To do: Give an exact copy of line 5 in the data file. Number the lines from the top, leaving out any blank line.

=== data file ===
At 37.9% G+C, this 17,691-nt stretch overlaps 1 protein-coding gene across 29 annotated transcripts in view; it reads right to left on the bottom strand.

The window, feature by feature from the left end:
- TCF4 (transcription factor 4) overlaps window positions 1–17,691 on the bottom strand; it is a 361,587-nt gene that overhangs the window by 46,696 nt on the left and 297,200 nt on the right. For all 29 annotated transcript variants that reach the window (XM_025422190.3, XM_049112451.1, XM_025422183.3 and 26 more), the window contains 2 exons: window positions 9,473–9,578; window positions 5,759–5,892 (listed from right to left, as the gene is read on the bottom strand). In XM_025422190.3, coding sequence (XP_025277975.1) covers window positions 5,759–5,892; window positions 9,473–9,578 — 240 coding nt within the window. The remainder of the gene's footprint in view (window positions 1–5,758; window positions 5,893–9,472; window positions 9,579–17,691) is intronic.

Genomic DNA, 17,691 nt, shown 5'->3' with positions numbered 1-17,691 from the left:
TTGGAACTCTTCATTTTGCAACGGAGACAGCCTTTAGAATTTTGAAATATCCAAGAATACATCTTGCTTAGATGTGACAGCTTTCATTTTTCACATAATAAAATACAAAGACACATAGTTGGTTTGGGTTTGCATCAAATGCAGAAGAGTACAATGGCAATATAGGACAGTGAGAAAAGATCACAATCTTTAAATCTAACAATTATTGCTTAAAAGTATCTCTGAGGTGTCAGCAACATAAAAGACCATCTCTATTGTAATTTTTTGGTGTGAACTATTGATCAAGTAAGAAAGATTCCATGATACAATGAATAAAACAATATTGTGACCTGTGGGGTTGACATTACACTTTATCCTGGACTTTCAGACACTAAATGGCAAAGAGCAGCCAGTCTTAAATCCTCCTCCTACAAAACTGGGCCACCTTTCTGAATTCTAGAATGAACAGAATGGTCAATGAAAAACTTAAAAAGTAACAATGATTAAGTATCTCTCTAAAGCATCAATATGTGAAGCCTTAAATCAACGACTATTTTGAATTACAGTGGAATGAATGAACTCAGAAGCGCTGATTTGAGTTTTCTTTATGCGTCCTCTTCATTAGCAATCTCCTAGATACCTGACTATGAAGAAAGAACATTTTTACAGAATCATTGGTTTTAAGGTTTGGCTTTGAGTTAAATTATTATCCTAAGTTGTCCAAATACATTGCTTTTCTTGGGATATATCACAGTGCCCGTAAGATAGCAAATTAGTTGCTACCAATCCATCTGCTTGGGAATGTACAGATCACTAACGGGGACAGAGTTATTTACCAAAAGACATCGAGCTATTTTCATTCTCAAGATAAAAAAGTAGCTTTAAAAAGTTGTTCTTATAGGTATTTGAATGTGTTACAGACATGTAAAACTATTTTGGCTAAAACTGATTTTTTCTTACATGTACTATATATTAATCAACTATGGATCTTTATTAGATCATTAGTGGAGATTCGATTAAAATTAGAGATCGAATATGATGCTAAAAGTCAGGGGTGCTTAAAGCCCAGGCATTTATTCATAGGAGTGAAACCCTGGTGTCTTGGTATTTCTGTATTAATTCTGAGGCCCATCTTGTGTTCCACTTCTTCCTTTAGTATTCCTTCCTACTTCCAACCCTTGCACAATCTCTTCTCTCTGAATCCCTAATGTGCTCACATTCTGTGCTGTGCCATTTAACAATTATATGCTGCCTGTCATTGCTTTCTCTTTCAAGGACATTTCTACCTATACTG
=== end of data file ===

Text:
TTGGAACTCTTCATTTTGCAACGGAGACAGCCTTTAGAATTTTGAAATATCCAAGAATACATCTTGCTTAGATGTGACAGCTTTCATTTTTCACATAATAAAATACAAAGACACATAGTTGGTTTGGGTTTGCATCAAATGCAGAAGAGTACAATGGCAATATAGGACAGTGAGAAAAGATCACAATCTTTAAATCTAACAATTATTGCTTAAAAGTATCTCTGAGGTGTCAGCAACATAAAAGACCATCTCTATTGTAATTTTTTGGTGTGAACTATTGATCAAGTAAGAAAGATTCCATGATACAATGAATAAAACAATATTGTGACCTGTGGGGTTGACATTACACTTTATCCTGGACTTTCAGACACTAAATGGCAAAGAGCAGCCAGTCTTAAATCCTCCTCCTACAAAACTGGGCCACCTTTCTGAATTCTAGAATGAACAGAATGGTCAATGAAAAACTTAAAAAGTAACAATGATTAAGTATCTCTCTAAAGCATCAATATGTGAAGCCTTAAATCAACGACTATTTTGAATTACAGTGGAATGAATGAACTCAGAAGCGCTGATTTGAGTTTTCTTTATGCGTCCTCTTCATTAGCAATCTCCTAGATACCTGACTATGAAGAAAGAACATTTTTACAGAATCATTGGTTTTAAGGTTTGGCTTTGAGTTAAATTATTATCCTAAGTTGTCCAAATACATTGCTTTTCTTGGGATATATCACAGTGCCCGTAAGATAGCAAATTAGTTGCTACCAATCCATCTGCTTGGGAATGTACAGATCACTAACGGGGACAGAGTTATTTACCAAAAGACATCGAGCTATTTTCATTCTCAAGATAAAAAAGTAGCTTTAAAAAGTTGTTCTTATAGGTATTTGAATGTGTTACAGACATGTAAAACTATTTTGGCTAAAACTGATTTTTTCTTACATGTACTATATATTAATCAACTATGGATCTTTATTAGATCATTAGTGGAGATTCGATTAAAATTAGAGATCGAATATGATGCTAAAAGTCAGGGGTGCTTAAAGCCCAGGCATTTATTCATAGGAGTGAAACCCTGGTGTCTTGGTATTTCTGTATTAATTCTGAGGCCCATCTTGTGTTCCACTTCTTCCTTTAGTATTCCTTCCTACTTCCAACCCTTGCACAATCTCTTCTCTCTGAATCCCTAATGTGCTCACATTCTGTGCTGTGCCATTTAACAATTATATGCTGCCTGTCATTGCTTTCTCTTTCAAGGACATTTCTACCTATACTG